Is Padua worth visiting? Perhaps you planning a trip to Italy and are asking yourself this question.
Then you’ve come to the right place. As I’ve visited this captivating city in the Veneto region not once, but twice, I’m excited to share my first-hand experiences.
Ready to find out more? In this article, I spill the beans on why you should visit Padua (Padova in Italian).
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10 reasons to Visit Padua, Italy
1. Padua is steeped in history
Padua can trace its history back to Roman times.
It flourished as a centre of learning and culture during the Middle Ages and Renaissance, notably hosting Galileo Galilei’s lectures. The city played a pivotal role in the Venetian Republic and later became part of unified Italy.
You can find evidence of Padua’s rich history throughout the city.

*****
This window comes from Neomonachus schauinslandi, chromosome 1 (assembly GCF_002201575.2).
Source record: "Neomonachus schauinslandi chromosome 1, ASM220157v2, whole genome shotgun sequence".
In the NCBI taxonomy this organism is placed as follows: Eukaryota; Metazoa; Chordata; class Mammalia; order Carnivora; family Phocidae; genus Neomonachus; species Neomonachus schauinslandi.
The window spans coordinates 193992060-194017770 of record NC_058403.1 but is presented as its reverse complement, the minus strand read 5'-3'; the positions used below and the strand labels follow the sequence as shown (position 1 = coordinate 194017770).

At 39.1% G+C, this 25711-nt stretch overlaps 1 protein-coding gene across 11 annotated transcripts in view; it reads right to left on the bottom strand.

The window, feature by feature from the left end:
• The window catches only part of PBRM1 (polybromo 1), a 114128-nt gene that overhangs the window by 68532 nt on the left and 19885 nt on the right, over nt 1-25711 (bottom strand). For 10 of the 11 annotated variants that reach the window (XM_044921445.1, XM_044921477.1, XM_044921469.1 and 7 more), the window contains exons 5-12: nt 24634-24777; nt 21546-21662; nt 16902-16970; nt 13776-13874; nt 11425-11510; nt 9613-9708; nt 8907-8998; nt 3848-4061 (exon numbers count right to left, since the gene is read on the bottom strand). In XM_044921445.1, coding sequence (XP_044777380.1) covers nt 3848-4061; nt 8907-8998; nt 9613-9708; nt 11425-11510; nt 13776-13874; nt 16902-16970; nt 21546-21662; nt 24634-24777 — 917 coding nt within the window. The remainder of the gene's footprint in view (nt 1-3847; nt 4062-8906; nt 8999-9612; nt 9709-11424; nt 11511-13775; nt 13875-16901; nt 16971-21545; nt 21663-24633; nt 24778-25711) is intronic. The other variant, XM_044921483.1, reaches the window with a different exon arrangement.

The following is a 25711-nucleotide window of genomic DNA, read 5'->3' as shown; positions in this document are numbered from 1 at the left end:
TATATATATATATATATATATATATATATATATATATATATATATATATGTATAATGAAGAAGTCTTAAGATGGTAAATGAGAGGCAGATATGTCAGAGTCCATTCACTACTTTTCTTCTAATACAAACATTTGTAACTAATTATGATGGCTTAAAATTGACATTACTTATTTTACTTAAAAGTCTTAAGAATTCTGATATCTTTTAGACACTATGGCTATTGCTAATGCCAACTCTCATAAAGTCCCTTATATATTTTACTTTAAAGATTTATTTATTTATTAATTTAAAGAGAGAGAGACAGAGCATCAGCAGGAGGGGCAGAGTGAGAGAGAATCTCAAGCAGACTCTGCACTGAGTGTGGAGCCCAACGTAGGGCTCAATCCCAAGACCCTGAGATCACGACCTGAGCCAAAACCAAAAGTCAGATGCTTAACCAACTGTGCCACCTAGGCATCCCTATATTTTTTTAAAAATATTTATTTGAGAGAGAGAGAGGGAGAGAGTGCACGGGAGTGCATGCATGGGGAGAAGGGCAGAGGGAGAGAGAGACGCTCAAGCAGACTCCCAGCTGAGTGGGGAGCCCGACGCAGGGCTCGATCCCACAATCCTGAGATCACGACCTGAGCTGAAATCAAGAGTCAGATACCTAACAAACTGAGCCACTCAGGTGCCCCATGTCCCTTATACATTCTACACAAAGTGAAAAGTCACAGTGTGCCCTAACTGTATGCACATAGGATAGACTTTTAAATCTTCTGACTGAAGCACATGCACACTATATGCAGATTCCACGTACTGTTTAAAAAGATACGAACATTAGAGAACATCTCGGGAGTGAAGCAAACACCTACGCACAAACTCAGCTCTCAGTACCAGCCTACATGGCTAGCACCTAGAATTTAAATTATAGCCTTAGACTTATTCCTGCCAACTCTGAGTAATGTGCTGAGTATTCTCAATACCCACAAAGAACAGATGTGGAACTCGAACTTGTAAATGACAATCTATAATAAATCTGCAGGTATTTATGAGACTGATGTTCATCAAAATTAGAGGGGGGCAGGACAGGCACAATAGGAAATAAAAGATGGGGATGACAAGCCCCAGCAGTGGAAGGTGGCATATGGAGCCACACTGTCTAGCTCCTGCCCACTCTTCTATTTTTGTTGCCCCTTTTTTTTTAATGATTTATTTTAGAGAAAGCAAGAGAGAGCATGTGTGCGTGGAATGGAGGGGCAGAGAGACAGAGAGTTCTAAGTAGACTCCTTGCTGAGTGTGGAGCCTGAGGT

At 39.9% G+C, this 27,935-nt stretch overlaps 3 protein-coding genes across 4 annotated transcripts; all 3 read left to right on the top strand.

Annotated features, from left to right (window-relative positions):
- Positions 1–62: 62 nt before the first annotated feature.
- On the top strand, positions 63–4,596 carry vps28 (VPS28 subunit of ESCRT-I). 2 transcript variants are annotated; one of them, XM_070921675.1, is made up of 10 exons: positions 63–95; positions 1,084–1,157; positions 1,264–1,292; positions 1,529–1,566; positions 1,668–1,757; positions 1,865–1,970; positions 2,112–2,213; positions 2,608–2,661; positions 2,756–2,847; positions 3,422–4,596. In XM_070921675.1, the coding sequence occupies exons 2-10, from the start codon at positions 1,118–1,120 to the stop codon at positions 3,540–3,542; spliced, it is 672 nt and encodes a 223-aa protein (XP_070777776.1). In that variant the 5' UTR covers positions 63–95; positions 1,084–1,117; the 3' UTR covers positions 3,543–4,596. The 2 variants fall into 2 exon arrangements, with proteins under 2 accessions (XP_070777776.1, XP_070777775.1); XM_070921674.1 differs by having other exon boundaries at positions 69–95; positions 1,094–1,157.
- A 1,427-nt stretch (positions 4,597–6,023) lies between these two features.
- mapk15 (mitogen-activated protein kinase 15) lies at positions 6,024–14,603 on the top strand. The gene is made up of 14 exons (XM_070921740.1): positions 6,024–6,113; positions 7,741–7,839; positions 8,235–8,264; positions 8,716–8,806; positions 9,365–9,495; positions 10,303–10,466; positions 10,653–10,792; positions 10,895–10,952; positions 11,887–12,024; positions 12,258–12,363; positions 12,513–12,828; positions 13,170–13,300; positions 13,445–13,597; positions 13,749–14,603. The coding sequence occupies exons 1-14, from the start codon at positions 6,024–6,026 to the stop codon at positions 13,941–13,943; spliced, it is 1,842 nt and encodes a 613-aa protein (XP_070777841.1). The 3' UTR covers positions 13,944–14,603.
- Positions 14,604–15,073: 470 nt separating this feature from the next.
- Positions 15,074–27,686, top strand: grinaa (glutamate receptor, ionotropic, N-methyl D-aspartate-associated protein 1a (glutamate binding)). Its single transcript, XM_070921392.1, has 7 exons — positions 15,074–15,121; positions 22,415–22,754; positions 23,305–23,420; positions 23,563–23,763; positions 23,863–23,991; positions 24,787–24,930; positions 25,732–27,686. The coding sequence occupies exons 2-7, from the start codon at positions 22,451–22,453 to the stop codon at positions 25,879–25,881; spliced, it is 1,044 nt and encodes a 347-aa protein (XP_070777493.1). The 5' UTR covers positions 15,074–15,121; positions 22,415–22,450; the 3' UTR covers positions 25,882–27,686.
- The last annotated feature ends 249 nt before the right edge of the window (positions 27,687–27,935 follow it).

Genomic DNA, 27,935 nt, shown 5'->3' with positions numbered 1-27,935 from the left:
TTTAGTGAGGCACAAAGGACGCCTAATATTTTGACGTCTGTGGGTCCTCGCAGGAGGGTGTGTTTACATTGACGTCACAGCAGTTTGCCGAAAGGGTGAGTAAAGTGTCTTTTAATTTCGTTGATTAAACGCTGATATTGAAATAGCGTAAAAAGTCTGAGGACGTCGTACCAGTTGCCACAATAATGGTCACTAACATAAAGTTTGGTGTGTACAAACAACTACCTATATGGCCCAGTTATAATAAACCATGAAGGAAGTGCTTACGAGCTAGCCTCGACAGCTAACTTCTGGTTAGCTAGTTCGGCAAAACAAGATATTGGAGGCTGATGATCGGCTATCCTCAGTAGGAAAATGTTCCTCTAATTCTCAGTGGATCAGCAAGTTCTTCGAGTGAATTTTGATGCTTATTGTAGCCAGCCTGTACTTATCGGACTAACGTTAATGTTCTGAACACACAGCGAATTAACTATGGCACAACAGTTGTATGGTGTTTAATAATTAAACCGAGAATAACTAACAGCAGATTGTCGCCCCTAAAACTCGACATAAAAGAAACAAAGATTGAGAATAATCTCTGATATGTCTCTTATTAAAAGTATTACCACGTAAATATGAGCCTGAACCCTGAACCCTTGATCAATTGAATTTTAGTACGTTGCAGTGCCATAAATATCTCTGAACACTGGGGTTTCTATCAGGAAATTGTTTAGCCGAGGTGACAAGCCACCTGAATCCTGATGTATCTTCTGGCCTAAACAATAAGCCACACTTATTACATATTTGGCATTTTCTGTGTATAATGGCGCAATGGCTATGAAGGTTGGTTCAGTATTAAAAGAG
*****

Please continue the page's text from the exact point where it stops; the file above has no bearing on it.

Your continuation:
Little has changed in the layout of the city’s historic centre since the 13th Century. Its urban structure is characterised by narrow porticoed streets, monumental squares and magnificent buildings.
Take Palazzo della Ragione for example.
This vast palace was built in 1218 and a portico-loggia was added a century later. Also known as il Salone (the great hall), it was a seat of the Courts of Justice until the end of the 18th Century.
Loggia dell Gran Guardia in the nearby Piazza dei Signori was completed in 1532. An early 15th Century astrological clock in the Torre dell’Orologio decorates the façade of the Palazzo del Capitanio on the western side of the square.
Prato della Valle is one of Italy’s largest squares and was the site of a Roman theatre and where St. Anthony preached. This pleasant 400-yard-long piazza has a central island surrounded by a canal, fountains and dozens of statues of the great and good of Padua.
The Neoclassical Pedrocchi building is much more than the famous café on its ground floor. It was here that the fourth Italian Congress of Scientists met during the 19th Century to stoke nationalistic fervour.
2. To visit the Scrovegni Chapel
I count myself amongst the art lovers who flock to Padua to visit the Scrovegni Chapel. This is one of the greatest monuments of figurative art of all time and houses the most complete fresco cycle by Giotto.
Painted by the Tuscan master and his assistants between 1303 and 1305, these extraordinary frescoes were radical for their time.